Preliminary results suggest that the total investment volume for Q2 will reach slightly less than €60bn. This would mark a 10.5% decline compared to the previous five-year average. Based on the growing economic headwinds and the recent shift in the investment market, we revised our outlook downwards. We now anticipate the end-year volume to range between €267bn and €284bn
With inflation on everyday headline news, consumer confidence is currently even lower than it was in the early days of the Covid-19 pandemic. In May, retail sales increased slightly after a sharp fall recorded in April. That said, consumer spending has performed reasonably well so far this year, supported by a strong labour market and a still sizeable pool of consumer savings. However, consumption will likely slow down during the second half of the year. Rising consumer prices will squeeze real income and eventually alter discretionary spending and cause precautionary savings behaviour.
The euro area manufacturing output declined in June for the first time in two years (to 52.1 from 54.6 in May), based on the flash PMI data. The main risk hanging over the industry is energy supply cuts when winter chills will require heating as rationing of supply will prioritise households over the industry.
Every real-time indicator is now pointing to a marked economic slowdown in Q2Lydia Brissy, Director, European Research
Intending to bring inflation down, global central banks, led by the US Federal Reserve (Fed), are raising interest rates. During its May meeting, the Fed increased US interest rates by 75 percentage points to 1%, the largest hike in decades. Following its latest monetary policy meeting in June, the ECB announced it intends to raise its key interest rates by 25 basis points at its July meeting, with a further 50 bps expected later this year.
Every real-time indicator is now pointing to a marked economic slowdown in Q2. Pricing is expected to drag down GDP by 0.3% during the second quarter of the year. For the full year, the eurozone economic growth is now expected to rise by 2.6%, down from 5.3% in 2021.
On the bright side, rising construction costs are supporting rental levels. Prices for building materials such as steel, concrete or timber have had significant highs and lows over the past 24 months, making new construction projects financially challenging to anticipate and to bear for developers and investors.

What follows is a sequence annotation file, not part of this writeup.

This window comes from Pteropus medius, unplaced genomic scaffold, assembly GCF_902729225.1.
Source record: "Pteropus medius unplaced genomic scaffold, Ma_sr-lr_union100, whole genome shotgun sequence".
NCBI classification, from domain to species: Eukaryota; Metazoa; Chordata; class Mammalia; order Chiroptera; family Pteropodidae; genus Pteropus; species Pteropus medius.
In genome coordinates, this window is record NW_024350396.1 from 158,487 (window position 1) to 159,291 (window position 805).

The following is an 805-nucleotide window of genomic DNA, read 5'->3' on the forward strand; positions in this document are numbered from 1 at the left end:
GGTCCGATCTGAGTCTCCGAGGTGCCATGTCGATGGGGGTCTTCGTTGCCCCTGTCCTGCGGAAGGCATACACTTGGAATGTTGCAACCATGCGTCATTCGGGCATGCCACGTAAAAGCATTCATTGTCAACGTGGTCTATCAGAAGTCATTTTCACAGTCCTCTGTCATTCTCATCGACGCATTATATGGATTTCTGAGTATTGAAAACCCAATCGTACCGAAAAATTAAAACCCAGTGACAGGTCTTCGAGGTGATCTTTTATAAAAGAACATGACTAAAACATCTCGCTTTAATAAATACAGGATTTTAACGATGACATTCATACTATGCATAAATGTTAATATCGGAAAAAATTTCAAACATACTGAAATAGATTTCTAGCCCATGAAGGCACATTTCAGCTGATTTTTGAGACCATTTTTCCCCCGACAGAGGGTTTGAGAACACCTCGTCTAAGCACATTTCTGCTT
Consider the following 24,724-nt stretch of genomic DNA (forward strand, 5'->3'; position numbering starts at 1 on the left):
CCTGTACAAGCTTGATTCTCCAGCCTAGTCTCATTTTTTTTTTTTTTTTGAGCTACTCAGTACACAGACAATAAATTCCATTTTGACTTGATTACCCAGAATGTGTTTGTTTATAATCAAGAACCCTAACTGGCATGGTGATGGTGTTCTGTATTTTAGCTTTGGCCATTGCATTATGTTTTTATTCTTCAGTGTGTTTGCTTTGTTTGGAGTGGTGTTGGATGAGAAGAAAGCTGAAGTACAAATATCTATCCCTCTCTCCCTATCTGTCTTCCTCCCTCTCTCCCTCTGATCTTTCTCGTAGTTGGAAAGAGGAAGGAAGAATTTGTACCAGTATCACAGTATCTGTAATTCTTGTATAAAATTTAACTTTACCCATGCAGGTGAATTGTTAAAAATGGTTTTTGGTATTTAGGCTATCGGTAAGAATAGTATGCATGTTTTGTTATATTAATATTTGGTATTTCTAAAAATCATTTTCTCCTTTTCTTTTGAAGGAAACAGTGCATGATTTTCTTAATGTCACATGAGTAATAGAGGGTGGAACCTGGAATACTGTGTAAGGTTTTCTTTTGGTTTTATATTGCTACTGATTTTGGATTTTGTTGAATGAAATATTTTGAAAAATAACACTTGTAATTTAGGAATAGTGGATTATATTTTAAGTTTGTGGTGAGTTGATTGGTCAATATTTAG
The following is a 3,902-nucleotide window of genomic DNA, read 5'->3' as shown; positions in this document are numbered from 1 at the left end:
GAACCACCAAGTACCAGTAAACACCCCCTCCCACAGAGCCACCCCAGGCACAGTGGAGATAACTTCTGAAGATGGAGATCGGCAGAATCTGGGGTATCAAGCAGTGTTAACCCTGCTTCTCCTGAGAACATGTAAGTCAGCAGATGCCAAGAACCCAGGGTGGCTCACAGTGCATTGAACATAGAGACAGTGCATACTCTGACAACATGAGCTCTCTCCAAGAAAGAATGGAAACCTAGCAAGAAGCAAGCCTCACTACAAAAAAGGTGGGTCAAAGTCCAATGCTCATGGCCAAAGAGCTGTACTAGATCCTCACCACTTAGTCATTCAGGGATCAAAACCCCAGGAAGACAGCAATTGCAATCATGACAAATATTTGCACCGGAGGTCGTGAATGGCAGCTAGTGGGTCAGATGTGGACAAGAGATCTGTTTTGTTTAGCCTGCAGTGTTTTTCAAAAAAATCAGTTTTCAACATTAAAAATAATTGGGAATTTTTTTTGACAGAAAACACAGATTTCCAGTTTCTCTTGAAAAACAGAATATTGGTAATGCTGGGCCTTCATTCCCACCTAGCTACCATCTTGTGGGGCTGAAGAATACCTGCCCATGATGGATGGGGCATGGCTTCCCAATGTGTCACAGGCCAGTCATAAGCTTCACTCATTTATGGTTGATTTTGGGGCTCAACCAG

Following the sharp decline in construction in 2020 and a strong rebound the following year, building production (residential and commercial) is forecast to rise only slowly during the next three years, by 2.3% this year and next and 1.4% in 2024, lower than pre-pandemic levels according to Euroconstruct.
The shortage of new deliveries of space and the limited amount of new construction in the pipeline has kept the level of vacancy low, notably in the office and the logistics sectors.
In Q1 2022, the European office vacancy rates stood at 7.2%, with the Western European markets ranging between 2% and 5%. In turn, the shortage of prime stock has put upward pressure on prime rents which rose by 2.2% on average across Europe between Q1 2021 and 2022, with some double-digit rental growth recorded in Munich (+18.4%), Oslo (+12.2%) and Amsterdam (+11.1%). On average across Europe, prime CBD rents are expected to increase by 2.3% this year and then slow down to 1.8% YoY growth next year, according to Capital Economics.
Within the logistics segment, the availability of space reached an all-time low in Q1 2022. The European logistics vacancy rate was at 3.3% on average, with Dublin (1.1%), Denmark (1.5%) and Barcelona (1.7%) even below the 2% threshold. Hence, prime rents increased by 5.9% annually, most notably led by London (20%) and Warsaw (15%). Prime rental growth is expected to remain positive this year but to slow down sharply to 2.6% and 2.0% in 2023, according to Capital Economics.
However, we anticipate prime and secondary rental levels to take a divergent pace toward the end of the year, which will further accentuate in 2023.